KRE-O Star Trek Enterprise
KRE-O, Hasbro’s in-house building block line has been around for a couple of years now, turning out perfectly nice sets based on Transformers, GI Joe, and the terrible movie Battleship. But what the line lacked was a real show-stopper, something that could make fans of LEGO and Mega Bloks take note, and show that KRE-O isn’t just a wannabe. That moment has arrived in the glorious, white-plastic form of the KRE-O Star Trek Enterprise.
Measuring in at over 18″ from bow to warp nacelle and built from 432 pieces, the Enterprise is the obvious centerpiece of KRE-O’s line celebrating Star Trek Into Darkness. The design of the enterprise has never seemed terribly practical, but it is highly iconic, and the KRE-O designers have done a great job capturing that iconic look. Almost entirely white, with small touches of grey and translucent blue, the Enterprise is a great representation of the newest incarnation of the ship, even if the KRE-O blocks can’t quite capture its sleekness.
432 pieces might seem low for a model of this size, but there are a couple of very good reasons for that. The main hull (battery compartment) and the supports for the warp nacelles are essentially one piece (or several large pieces screwed together),which holds the ship together very solidly. It does limit the detail in the ship’s body and makes it feel blockier, but opting for stability was a solid choice. Similarly, the top of the saucer section is made of only five pieces and the base of the saucer itself is a single large grey plastic piece, which again offers stability and simplicity (and lets the ship’s registry number be printed on the hull, rather than cheaper stickers). Ultimately, those choices mean fewer overall pieces, but it translates to a much stronger ship that will hold together when children are flying it around the living room at warp speed.
Building the Enterprise took a little over an hour, from unboxing to launch, including the help of my children. Parental help will definitely be required for young kids, but children over 10 should have little difficulty at all. It’s not a terribly complex or difficult build, though wading through the sheer volume of pure white pieces does add to the challenge a bit. The only thing that’s missing that would have really rounded out the package was a base or podium to display your ship on, rather than just having to plunk it on the shelf, rather than play with it.
If you do want to play with it however, the Enterprise has a few different features to enjoy. Pushing a button on the underside lights up the warp engines and the deflector dish with a bright blue glow. The top of each warp nacelle also opens up to reveal the machinery inside, while a torpedo launcher above the deflector dish can launch the single torpedo included in the box. Extra torpedos would have been nice as well, since it really feels like that’s going to disappear under a couch or through a vent any second now.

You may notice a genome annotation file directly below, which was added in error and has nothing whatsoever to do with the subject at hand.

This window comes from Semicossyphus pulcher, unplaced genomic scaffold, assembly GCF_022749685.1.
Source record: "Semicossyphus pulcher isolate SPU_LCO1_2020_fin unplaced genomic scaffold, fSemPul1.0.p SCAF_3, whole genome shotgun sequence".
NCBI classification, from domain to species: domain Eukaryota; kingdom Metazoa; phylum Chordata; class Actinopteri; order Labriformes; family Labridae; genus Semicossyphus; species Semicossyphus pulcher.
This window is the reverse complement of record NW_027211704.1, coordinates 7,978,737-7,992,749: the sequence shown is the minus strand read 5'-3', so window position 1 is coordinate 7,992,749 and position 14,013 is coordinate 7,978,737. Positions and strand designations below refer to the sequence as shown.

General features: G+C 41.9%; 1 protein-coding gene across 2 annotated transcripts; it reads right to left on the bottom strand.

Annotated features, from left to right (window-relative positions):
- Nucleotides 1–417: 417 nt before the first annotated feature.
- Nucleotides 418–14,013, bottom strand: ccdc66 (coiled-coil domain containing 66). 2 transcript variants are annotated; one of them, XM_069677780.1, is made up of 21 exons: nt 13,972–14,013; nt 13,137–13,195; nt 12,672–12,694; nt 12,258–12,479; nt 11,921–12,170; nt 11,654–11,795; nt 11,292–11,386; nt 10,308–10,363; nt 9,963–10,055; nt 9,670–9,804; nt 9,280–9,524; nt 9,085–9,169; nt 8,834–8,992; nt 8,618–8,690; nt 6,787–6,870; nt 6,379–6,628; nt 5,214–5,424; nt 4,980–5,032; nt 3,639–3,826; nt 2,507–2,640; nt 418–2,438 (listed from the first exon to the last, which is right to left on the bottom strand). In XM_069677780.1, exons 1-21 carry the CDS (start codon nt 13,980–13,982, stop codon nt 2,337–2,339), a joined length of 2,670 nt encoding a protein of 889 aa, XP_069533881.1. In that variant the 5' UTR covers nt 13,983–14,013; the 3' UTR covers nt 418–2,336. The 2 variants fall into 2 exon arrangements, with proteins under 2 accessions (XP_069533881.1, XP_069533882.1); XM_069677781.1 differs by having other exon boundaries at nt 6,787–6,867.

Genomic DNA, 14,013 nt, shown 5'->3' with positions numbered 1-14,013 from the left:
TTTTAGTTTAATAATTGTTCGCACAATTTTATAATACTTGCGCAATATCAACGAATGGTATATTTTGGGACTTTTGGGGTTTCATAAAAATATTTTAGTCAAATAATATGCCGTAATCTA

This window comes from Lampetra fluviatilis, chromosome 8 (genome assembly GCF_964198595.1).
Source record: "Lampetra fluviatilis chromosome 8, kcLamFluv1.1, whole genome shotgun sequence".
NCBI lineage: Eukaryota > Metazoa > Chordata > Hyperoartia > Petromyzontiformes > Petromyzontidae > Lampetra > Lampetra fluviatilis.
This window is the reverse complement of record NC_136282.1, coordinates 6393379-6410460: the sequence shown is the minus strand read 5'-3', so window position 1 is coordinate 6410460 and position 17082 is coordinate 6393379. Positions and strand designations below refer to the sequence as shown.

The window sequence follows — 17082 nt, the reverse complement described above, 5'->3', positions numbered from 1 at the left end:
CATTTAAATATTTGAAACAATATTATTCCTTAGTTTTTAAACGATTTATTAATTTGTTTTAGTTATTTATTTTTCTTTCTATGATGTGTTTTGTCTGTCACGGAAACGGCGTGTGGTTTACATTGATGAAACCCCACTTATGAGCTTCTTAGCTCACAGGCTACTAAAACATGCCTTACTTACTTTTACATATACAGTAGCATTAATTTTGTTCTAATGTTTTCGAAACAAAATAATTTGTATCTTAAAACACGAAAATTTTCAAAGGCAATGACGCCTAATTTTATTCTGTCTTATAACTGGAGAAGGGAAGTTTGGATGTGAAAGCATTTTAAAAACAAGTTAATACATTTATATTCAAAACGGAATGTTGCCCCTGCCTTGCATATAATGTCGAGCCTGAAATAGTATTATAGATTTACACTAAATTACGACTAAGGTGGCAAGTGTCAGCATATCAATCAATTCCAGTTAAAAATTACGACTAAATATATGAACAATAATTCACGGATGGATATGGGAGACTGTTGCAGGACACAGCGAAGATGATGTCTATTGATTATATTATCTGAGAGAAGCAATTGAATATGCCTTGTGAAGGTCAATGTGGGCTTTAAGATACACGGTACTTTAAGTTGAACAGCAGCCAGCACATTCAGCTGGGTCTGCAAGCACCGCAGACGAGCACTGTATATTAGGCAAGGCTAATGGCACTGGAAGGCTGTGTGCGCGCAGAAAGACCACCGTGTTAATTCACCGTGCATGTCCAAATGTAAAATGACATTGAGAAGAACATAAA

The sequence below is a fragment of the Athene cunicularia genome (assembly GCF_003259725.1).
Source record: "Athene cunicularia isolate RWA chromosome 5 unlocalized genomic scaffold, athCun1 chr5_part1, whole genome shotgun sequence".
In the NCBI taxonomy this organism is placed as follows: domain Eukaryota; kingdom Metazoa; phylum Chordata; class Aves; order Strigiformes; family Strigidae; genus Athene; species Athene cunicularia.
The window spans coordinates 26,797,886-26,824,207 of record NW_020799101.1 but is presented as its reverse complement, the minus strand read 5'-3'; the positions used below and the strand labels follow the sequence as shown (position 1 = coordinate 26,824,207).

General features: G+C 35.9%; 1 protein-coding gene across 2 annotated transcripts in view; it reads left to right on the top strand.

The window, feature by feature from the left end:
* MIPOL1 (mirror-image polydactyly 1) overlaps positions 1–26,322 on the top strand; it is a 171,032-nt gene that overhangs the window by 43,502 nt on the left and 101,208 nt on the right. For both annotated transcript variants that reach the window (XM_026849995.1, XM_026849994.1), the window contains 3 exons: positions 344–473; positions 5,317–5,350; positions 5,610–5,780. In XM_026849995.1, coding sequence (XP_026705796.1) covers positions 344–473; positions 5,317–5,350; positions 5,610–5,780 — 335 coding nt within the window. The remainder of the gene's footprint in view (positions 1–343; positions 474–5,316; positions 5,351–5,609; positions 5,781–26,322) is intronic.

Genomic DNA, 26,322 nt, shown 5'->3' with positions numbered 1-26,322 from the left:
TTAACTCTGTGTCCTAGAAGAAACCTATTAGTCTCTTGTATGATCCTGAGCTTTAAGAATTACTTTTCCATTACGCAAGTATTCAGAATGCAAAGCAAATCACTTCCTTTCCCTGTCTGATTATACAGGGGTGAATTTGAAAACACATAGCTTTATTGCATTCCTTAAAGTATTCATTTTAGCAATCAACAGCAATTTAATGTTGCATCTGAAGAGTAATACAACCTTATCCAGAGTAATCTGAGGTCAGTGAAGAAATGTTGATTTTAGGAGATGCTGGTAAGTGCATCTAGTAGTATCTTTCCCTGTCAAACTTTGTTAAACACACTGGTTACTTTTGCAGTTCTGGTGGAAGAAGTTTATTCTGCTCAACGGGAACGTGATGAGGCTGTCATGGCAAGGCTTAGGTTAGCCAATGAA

Then of course, there’s the saucer section, which opens up to reveal the Enterprise’s bridge, complete with seats for each of the five Kreon figures included with the set: Kirk, Spock, McCoy, and a pair of generic characters labelled “Specialists.” Now, the first three are obviously iconic characters, and deserve to be on the bridge, but the other two, I have no idea. They might be bad guys, or they might be generic Starfleet characters, but in that case wouldn’t it have been more appropriate for them to be wearing red shirts?
I think it’s also worth pointing out, as my daughter did, that there are no female characters included with the Enterprise. Uhura comes with the Klingon Bird of Prey model, but certainly the Enterprise has to have at least 2 female crew members who could be represented in building block form, right?
Looks aside, there’s one other area where the KRE-O Star Trek Enterprise stands out, and that’s price. Depending on where you purchase it, you’ll likely pay between $50-75 for a set with significant play or display value. If this was a LEGO set, I would be surprised to find it priced below at $100. If KRE-O can combine great design and smart pricing as they do with the Enterprise, that bodes will for the future of the entire product line.
Speaking of the future, as a Star Trek fan, I would love to see this line continue beyond the movie, and introduce different versions of the Enterprise and many other ships from the various TV shows and movies (a Borg cube made out of KRE-O blocks would be vaguely surreal). Unfortunately, I have my doubts about that since the KRE-O sets to be very kid-focused, but when you see some of the obscure choices that Hasbro has made for their KRE-O Transformers mystery packs, you never know.
The GamerPops Recommendation
The KRE-O Star Trek Enterprise really is a thing of beauty, and will look great sitting on a shelf or being flown around your family room. And best of all, it’s not going to fall apart if you look at it, which really ups the play value.
This set also feels like a new high-water mark for KRE-O as a whole, and shows that this line of building blocks might just be ready to earn a spot alongside LEGO and Mega Bloks.
A review set was provided to GamerPops.
If you would like to purchase this set, please use the Amazon link below and support GamerPops.
KRE-O Star Trek Enterprise Review,